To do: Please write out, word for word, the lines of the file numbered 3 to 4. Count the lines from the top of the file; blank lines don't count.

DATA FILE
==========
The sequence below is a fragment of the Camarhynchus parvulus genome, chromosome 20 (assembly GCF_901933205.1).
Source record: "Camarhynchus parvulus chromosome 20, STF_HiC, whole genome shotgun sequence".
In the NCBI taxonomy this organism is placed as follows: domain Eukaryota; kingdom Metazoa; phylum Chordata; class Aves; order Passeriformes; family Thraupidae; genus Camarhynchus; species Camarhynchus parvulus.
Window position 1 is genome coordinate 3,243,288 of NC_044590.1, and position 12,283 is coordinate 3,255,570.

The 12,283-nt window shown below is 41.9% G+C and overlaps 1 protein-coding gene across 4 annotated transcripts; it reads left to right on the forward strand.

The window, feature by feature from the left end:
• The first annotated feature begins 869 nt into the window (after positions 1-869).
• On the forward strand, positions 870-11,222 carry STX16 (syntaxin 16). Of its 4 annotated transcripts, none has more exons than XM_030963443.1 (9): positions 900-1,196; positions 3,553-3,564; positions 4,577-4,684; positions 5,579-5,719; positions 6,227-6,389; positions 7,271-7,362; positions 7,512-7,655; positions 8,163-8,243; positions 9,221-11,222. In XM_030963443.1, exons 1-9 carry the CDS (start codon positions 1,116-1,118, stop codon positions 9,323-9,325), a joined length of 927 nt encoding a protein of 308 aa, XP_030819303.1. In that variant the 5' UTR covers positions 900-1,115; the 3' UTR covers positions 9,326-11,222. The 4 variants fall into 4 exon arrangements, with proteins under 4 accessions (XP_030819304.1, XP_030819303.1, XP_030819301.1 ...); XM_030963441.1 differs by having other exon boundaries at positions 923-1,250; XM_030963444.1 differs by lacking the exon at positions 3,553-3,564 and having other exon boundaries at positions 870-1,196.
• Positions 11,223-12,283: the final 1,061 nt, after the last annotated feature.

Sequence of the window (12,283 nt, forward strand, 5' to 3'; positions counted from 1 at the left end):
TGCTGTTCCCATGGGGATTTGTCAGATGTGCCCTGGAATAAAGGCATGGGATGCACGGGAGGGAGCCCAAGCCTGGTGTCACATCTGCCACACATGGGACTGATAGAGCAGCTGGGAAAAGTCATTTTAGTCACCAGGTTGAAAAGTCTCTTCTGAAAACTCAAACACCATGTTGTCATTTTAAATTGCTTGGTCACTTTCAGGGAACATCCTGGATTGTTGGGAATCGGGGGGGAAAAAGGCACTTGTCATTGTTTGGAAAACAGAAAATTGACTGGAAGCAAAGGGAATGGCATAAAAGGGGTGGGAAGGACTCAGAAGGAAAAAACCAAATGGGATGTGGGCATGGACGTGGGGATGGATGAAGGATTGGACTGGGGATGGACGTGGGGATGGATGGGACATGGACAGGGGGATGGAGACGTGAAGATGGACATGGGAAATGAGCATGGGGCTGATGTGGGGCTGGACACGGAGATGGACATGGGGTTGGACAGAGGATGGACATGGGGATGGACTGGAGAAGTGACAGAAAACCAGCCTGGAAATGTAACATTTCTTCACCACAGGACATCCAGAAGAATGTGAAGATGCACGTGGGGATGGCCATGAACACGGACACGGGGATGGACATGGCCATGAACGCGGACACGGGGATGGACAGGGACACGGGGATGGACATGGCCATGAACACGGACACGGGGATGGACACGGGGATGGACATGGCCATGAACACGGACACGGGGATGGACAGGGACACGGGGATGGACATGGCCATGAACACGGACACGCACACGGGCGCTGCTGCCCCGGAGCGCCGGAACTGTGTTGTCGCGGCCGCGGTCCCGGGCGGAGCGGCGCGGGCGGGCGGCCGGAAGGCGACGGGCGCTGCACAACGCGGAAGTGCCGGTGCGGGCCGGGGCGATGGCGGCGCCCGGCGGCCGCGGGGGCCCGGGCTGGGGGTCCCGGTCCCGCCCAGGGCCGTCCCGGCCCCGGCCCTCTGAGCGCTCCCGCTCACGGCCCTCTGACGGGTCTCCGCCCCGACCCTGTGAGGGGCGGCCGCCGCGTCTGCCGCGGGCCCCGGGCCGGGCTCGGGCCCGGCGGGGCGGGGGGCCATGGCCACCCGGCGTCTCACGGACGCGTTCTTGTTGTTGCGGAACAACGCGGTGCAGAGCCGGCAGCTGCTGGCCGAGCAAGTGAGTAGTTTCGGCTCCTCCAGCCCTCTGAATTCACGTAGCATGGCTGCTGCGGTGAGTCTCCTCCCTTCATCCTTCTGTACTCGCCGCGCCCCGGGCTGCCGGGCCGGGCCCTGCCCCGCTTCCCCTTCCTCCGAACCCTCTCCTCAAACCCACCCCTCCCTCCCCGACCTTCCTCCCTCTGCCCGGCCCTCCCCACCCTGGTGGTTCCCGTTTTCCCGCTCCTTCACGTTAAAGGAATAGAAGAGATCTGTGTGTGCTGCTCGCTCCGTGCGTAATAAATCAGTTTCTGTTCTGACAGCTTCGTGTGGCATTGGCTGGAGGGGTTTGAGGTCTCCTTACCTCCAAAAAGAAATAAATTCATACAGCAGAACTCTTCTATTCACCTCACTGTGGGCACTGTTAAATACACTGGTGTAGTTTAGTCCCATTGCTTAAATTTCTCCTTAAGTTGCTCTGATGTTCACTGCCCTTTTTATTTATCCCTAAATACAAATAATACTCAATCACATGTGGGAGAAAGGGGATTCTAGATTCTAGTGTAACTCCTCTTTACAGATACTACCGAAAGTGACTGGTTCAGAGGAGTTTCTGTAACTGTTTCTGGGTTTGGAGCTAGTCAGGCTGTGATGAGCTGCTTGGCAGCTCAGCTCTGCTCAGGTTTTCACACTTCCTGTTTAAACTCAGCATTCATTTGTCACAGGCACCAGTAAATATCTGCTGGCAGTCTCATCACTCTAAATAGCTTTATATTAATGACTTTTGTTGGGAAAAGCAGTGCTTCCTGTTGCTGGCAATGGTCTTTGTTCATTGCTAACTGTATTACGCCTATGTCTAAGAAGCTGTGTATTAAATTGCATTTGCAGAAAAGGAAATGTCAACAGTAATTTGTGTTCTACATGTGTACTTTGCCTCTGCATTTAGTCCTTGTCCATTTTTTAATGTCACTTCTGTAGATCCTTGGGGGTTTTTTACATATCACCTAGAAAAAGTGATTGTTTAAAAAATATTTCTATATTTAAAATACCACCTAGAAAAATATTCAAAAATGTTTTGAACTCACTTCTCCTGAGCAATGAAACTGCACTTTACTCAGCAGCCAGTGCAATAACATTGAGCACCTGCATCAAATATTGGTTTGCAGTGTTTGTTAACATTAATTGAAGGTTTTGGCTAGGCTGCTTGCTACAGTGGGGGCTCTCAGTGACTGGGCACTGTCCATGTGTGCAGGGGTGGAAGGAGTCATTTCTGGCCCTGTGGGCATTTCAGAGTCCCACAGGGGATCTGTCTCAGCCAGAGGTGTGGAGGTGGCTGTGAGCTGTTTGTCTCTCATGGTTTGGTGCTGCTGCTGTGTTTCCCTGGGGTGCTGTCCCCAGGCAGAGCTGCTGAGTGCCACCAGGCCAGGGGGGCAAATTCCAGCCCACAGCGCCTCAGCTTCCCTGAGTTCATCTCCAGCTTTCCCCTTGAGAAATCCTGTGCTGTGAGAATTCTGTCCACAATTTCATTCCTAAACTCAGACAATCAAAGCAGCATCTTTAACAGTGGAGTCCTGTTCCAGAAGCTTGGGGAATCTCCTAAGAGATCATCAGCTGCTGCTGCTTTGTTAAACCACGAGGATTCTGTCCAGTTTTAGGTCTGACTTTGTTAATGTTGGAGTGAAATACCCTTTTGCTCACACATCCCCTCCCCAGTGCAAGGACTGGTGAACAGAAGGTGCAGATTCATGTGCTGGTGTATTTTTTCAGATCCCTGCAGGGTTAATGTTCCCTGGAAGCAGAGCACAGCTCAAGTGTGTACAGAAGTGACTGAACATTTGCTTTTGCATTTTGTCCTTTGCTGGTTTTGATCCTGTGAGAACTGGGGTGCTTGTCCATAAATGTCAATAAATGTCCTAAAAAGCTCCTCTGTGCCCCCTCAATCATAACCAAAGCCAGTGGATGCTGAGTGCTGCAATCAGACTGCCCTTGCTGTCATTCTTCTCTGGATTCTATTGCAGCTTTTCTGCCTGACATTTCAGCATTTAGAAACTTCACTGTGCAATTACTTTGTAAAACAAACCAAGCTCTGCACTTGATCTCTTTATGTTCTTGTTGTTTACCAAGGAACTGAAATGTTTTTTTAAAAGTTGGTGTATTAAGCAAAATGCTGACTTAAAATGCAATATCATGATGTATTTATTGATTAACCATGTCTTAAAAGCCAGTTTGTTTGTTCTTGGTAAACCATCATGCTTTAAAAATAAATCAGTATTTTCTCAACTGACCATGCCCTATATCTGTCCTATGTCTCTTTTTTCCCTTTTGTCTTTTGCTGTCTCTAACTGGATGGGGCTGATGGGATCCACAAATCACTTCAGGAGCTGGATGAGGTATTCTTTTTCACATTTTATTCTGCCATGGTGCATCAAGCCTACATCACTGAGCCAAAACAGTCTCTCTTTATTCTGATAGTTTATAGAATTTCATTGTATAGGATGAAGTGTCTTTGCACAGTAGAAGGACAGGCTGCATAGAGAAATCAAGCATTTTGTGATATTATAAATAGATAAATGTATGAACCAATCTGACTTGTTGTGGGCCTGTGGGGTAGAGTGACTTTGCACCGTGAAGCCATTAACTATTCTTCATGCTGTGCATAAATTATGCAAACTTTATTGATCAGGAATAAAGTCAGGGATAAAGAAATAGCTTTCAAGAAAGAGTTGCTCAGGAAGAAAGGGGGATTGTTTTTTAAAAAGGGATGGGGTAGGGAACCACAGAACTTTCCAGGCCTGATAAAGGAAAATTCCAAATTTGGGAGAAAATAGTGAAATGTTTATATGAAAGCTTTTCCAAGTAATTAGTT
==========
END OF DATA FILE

In the NCBI taxonomy this organism is placed as follows: domain Eukaryota; kingdom Metazoa; phylum Chordata; class Aves; order Passeriformes; family Thraupidae; genus Camarhynchus; species Camarhynchus parvulus.
Window position 1 is genome coordinate 3,243,288 of NC_044590.1, and position 12,283 is coordinate 3,255,570.